A significant exception to the above are the fossil-bearing beds of Old Red Sandstones found principally along the Moray Firth coast and partially down the Highland Boundary Fault. The Jurassic beds found in isolated locations on Skye and Applecross reflect the complex underlying geology. They are the original source of much North Sea oil. The Great Glen is a transform fault which divides the Grampian Mountains to the south-east from the Northwest Highlands.[14][15]

The entire region was covered by ice sheets during the Pleistocene ice ages, save perhaps for a few nunataks. The complex geomorphology includes incised valleys and lochs carved by the action of mountain streams and ice, and a topography of irregularly distributed mountains whose summits have similar heights above sea-level, but whose bases depend upon the amount of denudation to which the plateau has been subjected in various places.

Places of interest



  1. "Scotch Whisky Association". http://www.scotch-whisky.org.uk/swa/21.html. 
  2. "Inverness". Internet Guide to Scotland. http://www.scotland-inverness.co.uk/inverness.htm. Retrieved 1 November 2009. 
  3. See maps at Ladysue.webs.com and Electricscotland.com
  4. George Robb, "Popular Religion and the Christianisation of the Highlands in the Eighteenth and Nineteenth Centuries." Journal of Religious History 1990 16(1): 18–34. Issn: 0022-4227
  5. Malcolm Gray, The Highland Economy, 1750–1850 (Edinburgh, 1957)
  6. Amanda Epperson, "'It would be my earnest desire that you all would come': Networks, the Migration Process and Highland Emigration," Scottish Historical Review, Oct 2009, Vol. 88#2 pp 313–331
  7. Johnson, Samuel: A Journey to the Western Isles of Scotland
  8. T. M. Divine, The Scottish Nation (1999) ch 18
  9. James Hunter, "The Emergence of the Crofting Community: The Religious Contribution 1798–1843," Scottish Studies, 1974, Vol. 18, pp 95–11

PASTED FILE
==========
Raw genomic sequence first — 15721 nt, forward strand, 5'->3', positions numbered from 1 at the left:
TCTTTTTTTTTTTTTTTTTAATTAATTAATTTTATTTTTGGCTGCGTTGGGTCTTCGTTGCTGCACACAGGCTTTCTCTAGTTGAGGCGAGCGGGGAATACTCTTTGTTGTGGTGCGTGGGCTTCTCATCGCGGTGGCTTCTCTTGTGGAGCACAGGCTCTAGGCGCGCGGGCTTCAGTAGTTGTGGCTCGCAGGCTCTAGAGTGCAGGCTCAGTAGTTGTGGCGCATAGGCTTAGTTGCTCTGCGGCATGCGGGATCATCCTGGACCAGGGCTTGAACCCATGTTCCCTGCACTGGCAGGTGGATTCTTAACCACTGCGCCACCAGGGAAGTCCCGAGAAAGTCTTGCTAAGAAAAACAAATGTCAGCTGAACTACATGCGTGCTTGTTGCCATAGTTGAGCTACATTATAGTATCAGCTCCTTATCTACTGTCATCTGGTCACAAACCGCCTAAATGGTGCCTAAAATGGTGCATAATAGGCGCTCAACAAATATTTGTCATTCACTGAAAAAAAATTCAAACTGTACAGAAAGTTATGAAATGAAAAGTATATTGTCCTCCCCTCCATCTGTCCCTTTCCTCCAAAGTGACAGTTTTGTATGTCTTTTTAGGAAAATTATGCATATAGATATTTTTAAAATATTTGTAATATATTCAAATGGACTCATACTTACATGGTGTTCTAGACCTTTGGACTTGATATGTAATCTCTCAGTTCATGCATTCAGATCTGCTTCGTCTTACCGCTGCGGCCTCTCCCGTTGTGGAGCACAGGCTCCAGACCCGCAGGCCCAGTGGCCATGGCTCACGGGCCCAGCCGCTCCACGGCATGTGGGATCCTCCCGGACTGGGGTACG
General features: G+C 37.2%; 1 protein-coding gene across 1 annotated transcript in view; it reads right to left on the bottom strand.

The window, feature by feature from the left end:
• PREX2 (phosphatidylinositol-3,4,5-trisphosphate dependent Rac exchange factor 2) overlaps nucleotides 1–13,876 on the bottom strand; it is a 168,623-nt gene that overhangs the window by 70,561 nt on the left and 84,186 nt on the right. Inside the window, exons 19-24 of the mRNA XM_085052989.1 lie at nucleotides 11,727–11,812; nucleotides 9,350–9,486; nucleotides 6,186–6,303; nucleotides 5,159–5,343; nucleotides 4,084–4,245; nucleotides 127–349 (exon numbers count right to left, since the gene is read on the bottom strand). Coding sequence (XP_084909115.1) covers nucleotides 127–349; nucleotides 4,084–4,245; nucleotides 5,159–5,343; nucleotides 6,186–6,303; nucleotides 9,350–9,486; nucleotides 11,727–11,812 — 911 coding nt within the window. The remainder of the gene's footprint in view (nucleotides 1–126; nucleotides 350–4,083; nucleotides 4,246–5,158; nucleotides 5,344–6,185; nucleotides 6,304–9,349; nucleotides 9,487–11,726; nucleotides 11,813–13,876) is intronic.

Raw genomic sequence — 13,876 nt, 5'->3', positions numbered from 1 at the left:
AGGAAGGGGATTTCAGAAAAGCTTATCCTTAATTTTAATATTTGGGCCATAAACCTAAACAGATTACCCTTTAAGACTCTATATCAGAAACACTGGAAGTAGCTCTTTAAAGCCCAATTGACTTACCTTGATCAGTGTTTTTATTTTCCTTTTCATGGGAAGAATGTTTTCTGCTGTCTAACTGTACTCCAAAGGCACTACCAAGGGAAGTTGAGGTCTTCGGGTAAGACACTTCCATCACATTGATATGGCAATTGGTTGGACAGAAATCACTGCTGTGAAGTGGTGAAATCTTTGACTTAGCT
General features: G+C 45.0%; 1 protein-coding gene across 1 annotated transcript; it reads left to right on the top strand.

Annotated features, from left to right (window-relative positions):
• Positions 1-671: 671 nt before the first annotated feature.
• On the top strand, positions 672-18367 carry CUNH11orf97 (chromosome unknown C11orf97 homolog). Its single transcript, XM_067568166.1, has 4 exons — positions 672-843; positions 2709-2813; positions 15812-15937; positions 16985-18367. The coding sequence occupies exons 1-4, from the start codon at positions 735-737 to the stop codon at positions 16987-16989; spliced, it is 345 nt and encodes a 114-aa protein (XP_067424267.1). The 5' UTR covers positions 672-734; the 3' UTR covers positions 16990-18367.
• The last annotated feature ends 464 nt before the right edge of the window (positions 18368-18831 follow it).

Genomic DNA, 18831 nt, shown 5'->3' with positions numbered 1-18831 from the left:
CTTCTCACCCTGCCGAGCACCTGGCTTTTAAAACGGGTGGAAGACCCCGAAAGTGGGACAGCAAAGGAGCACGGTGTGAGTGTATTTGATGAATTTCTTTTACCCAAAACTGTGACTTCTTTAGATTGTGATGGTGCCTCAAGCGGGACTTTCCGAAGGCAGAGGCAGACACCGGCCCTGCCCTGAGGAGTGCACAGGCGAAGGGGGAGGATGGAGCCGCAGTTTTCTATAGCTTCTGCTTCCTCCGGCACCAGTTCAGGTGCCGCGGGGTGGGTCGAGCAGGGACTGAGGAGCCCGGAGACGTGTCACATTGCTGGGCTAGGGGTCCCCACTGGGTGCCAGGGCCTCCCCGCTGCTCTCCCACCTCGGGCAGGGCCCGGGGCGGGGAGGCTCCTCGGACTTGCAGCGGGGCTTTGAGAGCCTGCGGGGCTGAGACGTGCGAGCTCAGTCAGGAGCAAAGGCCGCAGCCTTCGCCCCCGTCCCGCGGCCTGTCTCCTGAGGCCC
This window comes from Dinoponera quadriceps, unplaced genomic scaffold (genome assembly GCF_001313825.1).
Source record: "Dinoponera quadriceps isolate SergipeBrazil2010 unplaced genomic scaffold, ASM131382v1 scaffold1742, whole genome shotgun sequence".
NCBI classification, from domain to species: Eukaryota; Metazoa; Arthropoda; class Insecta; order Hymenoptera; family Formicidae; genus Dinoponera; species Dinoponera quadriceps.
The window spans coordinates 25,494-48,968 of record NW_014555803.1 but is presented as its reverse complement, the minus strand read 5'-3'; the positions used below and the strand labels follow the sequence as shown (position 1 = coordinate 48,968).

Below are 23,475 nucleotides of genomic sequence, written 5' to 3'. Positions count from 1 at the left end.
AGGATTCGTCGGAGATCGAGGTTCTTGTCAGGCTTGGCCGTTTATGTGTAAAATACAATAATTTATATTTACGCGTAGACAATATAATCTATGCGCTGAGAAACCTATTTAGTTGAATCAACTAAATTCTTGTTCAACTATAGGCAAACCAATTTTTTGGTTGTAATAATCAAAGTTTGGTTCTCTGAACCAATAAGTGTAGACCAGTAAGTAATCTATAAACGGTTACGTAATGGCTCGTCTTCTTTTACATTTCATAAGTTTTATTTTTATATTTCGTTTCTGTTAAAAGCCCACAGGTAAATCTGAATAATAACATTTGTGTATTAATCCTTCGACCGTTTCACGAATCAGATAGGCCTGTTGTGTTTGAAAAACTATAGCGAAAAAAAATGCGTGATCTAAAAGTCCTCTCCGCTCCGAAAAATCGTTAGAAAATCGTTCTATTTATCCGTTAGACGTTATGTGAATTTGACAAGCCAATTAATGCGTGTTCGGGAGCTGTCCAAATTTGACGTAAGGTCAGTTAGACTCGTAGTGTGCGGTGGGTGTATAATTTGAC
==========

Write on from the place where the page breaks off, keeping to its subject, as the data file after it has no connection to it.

10. Ian Bradley, "'Having and Holding': The Highland Land War of the 1880s," History Today, Dec 1987, Vol. 37#12 pp 23–28
  11. Ewen A. Cameron, "Communication or Separation? Reactions to Irish Land Agitation and Legislation in the Highlands of Scotland, c. 1870–1910," English Historical Review, June 2005, Vol. 120 Issue 487, pp 633–666, doi:10.1093/ehr/cei124
  12. "C. Michael Hogan, Elsick Mounth, Megalithic Portal, editor: Andy Burnham". http://www.megalithic.co.uk/article.php?sid=18037. 
  13. W. Douglas Simpson, "The Early Castles of Mar", Proceedings of the Society, 102, 10 December 1928
  14. Keay, J. & Keay, J. (1994) Collins Encyclopaedia of Scotland. London. HarperCollins.
  15. Murray, W. H. (1973) The Islands of Western Scotland. London. Eyre Methuen


  • Baxter, Colin, and C. J. Tabraham. The Scottish Highlands (2008), heavily illustrated
  • Gray, Malcolm. The Highland Economy, 1750–1850 (Edinburgh, 1957)
  • Humphreys, Rob, and Donald Reid. The Rough Guide to Scottish Highlands and Islands (3rd ed. 2004)
  • Keay, J. and J. Keay. Collins Encyclopaedia of Scotland (1994)
  • Kermack, William Ramsay. The Scottish Highlands: a short history, c. 300-1746 (1957)
  • Lister, John Anthony. The Scottish Highlands (1978)

Outside links